I decided to call my snowboarding book persona Alex. With Alex in mind, here are some questions I can ask and some things I can do to connect with him.
- What blogs does Alex read, what forums does he frequent, and what networking sites does he post to?
- Given what I know about Alex, where would I advertise?
- What language will resonate with him? Can I use his own words to tell him exactly how and why my book will appeal to him?
- Where might Alex look for advice, reviews, and additional information before buying?
- Are there authors and/or businesses that are also targeting Alex and that I might partner with to gain credibility, and perhaps additional access?
- To influence Alex’s influencers, I might ask bloggers who blog about snowboarding or winter sports to review my book, and I might encourage testimonials from readers within my audience and gather endorsements from writers, businesses, or organizations that have a connection with my book’s content.
- By matching Alex and my audience demographics with various media demographics, I might be able to obtain free or inexpensive publicity: local radio spots, for instance, and exposure through competitions, sporting, or charitable events, or even midday news on TV.
Are you seeing how much easier it is to plan your marketing and promotional activities with a person in mind?
Here are a few more ideas you can employ to stay connected with your audience:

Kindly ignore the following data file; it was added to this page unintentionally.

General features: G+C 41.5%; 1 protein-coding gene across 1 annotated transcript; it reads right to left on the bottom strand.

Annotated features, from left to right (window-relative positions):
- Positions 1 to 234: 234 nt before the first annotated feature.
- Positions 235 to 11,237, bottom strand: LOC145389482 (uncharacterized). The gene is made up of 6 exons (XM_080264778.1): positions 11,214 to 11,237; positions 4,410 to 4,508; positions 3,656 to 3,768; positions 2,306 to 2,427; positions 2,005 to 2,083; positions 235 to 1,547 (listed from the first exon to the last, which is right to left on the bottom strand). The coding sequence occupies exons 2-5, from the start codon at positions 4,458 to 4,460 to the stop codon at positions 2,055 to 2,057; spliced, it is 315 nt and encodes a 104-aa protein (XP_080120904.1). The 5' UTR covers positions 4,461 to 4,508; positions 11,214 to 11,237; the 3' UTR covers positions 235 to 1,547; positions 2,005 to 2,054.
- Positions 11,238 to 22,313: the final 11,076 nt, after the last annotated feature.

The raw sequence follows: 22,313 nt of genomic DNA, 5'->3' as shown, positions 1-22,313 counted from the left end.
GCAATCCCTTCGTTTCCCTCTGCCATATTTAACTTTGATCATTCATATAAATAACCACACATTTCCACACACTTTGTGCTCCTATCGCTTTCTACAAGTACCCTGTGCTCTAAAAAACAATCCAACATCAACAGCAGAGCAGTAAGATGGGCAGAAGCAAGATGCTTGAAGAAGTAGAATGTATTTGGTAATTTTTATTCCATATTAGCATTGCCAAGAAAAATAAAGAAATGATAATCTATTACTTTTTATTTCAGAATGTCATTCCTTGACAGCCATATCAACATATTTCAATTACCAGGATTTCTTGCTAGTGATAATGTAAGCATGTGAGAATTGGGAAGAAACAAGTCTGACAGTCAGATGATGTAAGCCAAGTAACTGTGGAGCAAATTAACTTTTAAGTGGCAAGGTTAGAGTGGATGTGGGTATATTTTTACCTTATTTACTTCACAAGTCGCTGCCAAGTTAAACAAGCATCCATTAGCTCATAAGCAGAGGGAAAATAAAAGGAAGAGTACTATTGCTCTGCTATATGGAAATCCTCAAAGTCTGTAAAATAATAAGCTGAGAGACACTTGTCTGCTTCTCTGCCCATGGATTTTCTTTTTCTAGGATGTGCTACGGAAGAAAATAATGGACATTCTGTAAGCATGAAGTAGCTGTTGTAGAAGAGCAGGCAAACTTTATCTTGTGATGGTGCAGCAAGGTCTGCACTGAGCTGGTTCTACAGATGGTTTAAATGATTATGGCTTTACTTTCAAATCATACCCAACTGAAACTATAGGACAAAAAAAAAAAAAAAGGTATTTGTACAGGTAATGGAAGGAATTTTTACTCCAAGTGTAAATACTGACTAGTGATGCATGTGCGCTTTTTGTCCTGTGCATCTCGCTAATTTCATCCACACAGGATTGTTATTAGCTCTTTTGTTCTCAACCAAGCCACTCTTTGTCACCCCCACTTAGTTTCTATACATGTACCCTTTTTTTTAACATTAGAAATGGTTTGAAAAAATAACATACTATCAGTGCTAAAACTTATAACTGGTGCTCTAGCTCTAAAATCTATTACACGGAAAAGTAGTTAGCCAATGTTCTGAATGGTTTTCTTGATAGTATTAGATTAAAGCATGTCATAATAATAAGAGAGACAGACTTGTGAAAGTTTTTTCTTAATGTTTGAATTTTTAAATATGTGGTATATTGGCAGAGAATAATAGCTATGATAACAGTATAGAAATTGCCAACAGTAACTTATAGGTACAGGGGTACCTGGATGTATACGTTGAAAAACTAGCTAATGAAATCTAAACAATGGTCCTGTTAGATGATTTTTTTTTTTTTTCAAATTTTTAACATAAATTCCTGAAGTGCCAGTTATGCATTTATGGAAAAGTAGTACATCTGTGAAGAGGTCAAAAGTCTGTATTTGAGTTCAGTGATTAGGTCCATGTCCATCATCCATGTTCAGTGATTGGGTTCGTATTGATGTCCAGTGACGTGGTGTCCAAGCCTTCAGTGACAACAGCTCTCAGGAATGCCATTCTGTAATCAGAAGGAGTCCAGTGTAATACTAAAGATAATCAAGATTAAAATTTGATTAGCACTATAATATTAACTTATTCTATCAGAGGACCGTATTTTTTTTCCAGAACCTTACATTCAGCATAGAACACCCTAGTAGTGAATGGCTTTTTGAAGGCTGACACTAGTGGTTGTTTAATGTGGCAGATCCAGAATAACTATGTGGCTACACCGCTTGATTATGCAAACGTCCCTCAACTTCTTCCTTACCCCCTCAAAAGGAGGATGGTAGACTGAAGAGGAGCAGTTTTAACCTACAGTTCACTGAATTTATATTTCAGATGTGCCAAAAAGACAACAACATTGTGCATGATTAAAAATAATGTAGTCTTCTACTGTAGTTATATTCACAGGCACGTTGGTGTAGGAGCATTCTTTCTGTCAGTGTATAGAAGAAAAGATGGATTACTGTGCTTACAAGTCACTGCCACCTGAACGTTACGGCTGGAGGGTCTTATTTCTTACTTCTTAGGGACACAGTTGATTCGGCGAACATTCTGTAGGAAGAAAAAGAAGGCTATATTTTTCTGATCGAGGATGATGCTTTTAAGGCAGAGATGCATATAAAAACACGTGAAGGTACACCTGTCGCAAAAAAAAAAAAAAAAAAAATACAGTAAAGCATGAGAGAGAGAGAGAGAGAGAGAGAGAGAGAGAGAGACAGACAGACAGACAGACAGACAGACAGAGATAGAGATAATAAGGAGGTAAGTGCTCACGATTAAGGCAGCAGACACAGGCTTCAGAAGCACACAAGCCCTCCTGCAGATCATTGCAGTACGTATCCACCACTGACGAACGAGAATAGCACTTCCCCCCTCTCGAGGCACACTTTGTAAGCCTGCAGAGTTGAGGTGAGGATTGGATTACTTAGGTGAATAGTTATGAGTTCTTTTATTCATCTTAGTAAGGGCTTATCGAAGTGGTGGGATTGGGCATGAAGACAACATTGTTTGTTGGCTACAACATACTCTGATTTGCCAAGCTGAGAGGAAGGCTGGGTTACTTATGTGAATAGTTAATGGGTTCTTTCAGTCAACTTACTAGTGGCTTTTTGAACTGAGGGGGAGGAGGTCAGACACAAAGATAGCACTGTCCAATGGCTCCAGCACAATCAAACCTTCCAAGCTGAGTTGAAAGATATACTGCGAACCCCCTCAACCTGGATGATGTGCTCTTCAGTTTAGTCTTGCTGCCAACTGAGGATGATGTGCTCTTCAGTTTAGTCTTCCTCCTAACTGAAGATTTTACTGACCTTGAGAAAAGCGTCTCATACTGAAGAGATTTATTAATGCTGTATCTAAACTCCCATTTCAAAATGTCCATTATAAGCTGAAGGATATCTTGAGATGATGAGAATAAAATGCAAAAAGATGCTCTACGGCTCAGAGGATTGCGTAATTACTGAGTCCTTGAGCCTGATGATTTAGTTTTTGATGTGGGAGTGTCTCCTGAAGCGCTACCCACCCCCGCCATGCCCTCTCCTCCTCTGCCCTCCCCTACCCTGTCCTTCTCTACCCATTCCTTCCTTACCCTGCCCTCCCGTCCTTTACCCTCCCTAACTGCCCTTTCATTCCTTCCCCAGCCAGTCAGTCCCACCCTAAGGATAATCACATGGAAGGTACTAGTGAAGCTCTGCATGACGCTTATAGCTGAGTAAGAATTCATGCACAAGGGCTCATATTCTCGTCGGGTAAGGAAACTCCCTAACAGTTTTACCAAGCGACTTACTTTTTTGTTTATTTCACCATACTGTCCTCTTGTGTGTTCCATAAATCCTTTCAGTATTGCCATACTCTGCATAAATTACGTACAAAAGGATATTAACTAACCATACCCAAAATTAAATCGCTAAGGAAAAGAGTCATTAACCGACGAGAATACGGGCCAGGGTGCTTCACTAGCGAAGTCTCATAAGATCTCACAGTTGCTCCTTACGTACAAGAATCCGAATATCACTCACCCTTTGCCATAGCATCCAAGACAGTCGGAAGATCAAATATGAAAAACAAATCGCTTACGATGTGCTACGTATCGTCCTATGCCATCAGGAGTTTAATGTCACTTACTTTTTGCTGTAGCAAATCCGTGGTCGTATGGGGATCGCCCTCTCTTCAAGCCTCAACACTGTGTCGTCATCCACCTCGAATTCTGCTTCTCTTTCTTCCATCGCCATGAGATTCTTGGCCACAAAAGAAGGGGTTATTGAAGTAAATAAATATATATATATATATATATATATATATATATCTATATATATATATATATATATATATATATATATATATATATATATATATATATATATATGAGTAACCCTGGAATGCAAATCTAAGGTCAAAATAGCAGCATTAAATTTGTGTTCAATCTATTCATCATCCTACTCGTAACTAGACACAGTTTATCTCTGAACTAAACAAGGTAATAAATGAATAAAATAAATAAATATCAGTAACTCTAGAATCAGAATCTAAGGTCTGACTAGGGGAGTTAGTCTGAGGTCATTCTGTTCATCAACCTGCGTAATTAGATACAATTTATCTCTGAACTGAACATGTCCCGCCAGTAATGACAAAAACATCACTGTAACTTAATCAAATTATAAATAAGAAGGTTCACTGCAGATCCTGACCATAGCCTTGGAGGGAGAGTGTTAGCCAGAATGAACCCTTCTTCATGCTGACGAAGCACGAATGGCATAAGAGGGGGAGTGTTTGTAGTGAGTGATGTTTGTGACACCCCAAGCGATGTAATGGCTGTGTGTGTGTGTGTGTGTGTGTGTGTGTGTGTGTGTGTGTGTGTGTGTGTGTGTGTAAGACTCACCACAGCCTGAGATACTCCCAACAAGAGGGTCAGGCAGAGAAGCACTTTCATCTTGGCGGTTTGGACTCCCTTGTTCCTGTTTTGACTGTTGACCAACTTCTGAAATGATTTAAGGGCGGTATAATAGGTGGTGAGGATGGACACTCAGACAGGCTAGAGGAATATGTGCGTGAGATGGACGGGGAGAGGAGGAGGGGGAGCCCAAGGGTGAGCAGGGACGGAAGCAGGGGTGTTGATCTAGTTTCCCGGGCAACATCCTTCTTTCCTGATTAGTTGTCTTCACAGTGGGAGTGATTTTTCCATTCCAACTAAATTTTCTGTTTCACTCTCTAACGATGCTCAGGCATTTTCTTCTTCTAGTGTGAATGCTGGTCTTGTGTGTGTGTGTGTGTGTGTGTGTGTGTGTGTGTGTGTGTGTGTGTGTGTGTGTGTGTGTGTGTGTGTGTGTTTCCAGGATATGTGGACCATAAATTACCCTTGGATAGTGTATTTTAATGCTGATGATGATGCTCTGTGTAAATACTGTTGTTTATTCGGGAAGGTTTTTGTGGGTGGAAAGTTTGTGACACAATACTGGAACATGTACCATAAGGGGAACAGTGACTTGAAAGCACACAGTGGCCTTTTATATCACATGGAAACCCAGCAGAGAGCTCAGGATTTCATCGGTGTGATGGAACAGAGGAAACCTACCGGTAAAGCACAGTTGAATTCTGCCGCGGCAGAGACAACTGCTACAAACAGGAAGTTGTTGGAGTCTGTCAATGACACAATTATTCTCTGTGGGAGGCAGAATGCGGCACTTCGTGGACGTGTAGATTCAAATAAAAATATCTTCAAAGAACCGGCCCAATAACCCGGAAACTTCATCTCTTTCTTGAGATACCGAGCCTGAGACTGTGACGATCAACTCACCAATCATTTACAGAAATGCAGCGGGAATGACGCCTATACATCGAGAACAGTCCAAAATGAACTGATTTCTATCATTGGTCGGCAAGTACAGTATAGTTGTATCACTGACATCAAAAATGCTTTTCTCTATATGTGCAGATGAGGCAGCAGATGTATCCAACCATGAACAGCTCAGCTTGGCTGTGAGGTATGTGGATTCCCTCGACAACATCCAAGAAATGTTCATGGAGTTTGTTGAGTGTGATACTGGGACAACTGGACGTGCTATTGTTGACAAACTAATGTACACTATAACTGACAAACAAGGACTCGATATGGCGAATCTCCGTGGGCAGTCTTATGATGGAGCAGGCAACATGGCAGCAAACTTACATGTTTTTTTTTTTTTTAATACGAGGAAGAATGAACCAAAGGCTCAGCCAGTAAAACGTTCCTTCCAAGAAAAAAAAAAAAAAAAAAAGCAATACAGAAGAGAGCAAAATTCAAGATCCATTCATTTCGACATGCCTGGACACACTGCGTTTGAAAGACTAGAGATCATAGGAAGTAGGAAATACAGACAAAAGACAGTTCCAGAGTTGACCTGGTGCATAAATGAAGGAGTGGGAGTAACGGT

- Monitor mentions of your book and brand online (as you probably know, Google Alerts is one good tool for this).
- Stay up to date on news and trends about your book’s topic and/or genre. What are relevant authors, bloggers, and industry influencers talking about? (Some resources: Feedly, AllTop, Google Trends, and NewsMap.)
- When you go where your readers are, contribute and be useful.
- Get ideas from your competitors. What seems to be working for them? What doesn’t? But don’t just copy what they do; imitation will not help you stand out.
Establish your own place with your own purpose. Your own readers are waiting.
About the Author:
Kimberley Grabas is a Canadian writer and the founder of YourWriterPlatform.com, where she provides writers with the resources, tools, and inspiration they need to build their platform, engage their fans, and sell more books. Download her free e-book, The Quick Start Guide to Building Your Writer Platform.